SAD story – Part 1

February 16, 2012 — 4 Comments

Die-hard SAD fan! (Tammy Joubert)We all suffer a little nostalgia at one or other point in our lives. Those die-hard legacy officials – the kind who have more than 20 years service – will most definitely have suffered, recoiled, and even repelled mass change which has occurred in the last 10-15 years in South Africa.  In the mid-2000’s the advent and replacement of the tried and tested DA500/600 series customs declaration forms by the Single Administrative Document – better known as the SAD – was unpopular to most customs officers although it was possibly welcomed by SACU cross-border traders.

A political coup had been won by some BLNS states compelling South Africa to harmonise its declaration requirements with those of fellow members, especially those operating ASYCUDA. At the time, SARS saw this compromise necessary to bring about alignment with Namibia and Botswana to facilitate the implementation of a new customs clearance dispensation for the Trans Kalahari Corridor (TKC).

The SAD is almost universally accepted by virtue of its design according to the UN Layout Key. However, why the fuss. A form is a form. Allied industry in RSA were used to the three decade old DA500/600 declaration forms which were designed infinitely better and more logical than the SAD.

None-the-less, South Africans are adaptable and accommodating to change. Following on from my recent post “SACU now a liability” it is now the SAD’s turn to stare death in the face. As it turns out, through wave upon wave of technological advances, we no longer need the SAD. At least in its paper form. In SARS case it no longer needs the SAD – period. A newer derivative (strangely not too dissimilar to the DA500/600) has now gained favour. It is known as the Customs Declaration 1 (Form CD1). However, unlike the DA and SAD forms, the CD1 will most likely never be required in printed format owing to SARS Customs preference for digitized information. Needless to say, if nothing else, the CD1 will provide a graphic representation of the EDI CUSDEC data for the customs officer. Next time, I’ll discuss the rationale behind ‘customs harmonisation’ and its non-dependency on document format. I feel for the die-hard SAD fan!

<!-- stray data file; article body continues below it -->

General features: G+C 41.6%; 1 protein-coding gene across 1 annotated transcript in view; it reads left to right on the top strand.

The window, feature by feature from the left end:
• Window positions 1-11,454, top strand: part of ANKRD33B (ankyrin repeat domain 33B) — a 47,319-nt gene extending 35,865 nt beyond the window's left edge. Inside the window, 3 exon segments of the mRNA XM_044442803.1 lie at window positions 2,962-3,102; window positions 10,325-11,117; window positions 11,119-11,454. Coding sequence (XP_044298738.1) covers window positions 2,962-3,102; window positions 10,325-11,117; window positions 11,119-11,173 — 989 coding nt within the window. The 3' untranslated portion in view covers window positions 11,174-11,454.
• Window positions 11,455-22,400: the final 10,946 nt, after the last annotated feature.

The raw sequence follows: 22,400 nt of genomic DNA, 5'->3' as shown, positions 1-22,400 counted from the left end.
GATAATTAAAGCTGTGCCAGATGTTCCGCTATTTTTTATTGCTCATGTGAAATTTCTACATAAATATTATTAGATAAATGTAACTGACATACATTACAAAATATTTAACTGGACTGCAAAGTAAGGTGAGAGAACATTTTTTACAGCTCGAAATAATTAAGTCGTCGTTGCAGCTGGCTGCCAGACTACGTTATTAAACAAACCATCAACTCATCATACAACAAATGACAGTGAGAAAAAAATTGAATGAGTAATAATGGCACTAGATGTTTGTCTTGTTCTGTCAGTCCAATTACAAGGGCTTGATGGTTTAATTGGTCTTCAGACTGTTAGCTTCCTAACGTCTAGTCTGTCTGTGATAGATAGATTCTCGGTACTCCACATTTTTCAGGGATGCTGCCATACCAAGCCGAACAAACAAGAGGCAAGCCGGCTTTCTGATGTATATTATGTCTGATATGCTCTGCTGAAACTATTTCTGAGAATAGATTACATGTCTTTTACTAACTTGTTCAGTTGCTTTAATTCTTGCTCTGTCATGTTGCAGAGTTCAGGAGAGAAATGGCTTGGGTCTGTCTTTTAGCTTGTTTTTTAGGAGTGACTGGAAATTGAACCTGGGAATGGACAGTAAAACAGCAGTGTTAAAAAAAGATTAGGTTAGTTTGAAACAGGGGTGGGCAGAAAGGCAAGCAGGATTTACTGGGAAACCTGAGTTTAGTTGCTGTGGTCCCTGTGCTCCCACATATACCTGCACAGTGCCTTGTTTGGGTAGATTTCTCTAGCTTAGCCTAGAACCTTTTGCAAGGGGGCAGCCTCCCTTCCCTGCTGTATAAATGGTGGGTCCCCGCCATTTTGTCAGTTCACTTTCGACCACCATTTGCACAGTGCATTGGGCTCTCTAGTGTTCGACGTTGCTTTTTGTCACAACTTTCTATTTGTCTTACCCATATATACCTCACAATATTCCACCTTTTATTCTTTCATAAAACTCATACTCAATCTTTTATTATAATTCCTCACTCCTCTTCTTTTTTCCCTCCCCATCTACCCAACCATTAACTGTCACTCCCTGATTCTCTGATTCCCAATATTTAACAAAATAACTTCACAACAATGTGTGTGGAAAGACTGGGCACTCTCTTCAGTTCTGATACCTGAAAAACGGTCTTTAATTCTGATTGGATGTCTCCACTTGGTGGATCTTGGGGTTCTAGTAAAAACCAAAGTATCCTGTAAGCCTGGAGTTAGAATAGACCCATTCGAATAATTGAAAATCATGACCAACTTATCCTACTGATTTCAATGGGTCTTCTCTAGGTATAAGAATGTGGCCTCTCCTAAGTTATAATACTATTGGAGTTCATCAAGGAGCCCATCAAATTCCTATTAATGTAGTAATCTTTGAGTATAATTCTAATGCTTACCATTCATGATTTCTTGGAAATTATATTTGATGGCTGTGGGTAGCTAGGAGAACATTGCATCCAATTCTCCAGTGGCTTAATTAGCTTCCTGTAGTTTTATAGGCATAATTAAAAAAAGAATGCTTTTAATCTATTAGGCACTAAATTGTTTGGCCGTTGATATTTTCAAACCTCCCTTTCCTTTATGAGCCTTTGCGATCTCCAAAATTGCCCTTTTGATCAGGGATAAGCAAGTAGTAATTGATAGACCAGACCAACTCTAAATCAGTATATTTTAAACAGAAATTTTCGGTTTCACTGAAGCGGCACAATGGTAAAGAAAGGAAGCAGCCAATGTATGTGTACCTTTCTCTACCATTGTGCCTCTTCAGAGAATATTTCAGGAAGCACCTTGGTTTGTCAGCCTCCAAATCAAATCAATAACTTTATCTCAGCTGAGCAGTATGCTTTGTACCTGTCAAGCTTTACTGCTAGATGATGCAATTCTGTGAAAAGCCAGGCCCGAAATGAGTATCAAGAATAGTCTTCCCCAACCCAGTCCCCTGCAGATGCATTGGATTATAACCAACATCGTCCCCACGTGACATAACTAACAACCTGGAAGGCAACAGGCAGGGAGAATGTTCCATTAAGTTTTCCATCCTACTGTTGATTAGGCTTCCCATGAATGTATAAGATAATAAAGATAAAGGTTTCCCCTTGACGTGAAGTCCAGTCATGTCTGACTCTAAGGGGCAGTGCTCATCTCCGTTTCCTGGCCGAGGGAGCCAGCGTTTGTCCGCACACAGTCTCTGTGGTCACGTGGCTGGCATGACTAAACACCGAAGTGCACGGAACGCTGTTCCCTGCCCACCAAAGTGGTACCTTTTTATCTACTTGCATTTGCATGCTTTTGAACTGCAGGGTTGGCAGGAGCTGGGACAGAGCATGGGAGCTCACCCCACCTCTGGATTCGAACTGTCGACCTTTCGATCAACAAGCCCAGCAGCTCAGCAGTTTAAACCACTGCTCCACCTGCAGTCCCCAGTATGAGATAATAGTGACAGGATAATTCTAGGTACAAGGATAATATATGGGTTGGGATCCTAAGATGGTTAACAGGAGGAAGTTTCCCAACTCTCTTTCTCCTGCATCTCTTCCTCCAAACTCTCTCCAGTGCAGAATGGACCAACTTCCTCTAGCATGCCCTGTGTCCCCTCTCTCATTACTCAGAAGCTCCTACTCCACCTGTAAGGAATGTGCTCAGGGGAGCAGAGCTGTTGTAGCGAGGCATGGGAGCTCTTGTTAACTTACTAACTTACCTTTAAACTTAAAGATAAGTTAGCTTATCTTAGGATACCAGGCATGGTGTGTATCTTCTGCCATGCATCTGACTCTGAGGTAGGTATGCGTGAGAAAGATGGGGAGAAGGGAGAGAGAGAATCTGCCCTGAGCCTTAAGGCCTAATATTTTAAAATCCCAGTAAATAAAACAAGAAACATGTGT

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4 responses to SAD story – Part 1

  1. 

    Hi Mike
    I enjoyed your reminiscences on the old DA500/600. I am one of those who learn to hand write these form with two carbonated copies and sufferred serious writers cramp at the end of the day. Then there was the interminable wait while the boards were checked only to see 3 days later that your entry was rejected for a spelling error! Now it takes half an hour to do what took a whole day and we have electronic release within half an hour. A massive improvement and no need to curry favour with officious Customs staff trying to get your “urgent” clearance released within 24 hours.
    With regards SACU, it wouldn’t surprise me if Lesotho and Swaziland soon became provinces of SA, unless of course they can urgently find some other revenue streams.
    Kind regards and keep up the informative articles.

  2. 

    whoever drives that car must be one sick puppy…

  3. 
    Kobus du Plessis February 17, 2012 at 9:37 am

    SAD story indeed. There are some of us that still remember the DA10 from before the DA500 days.

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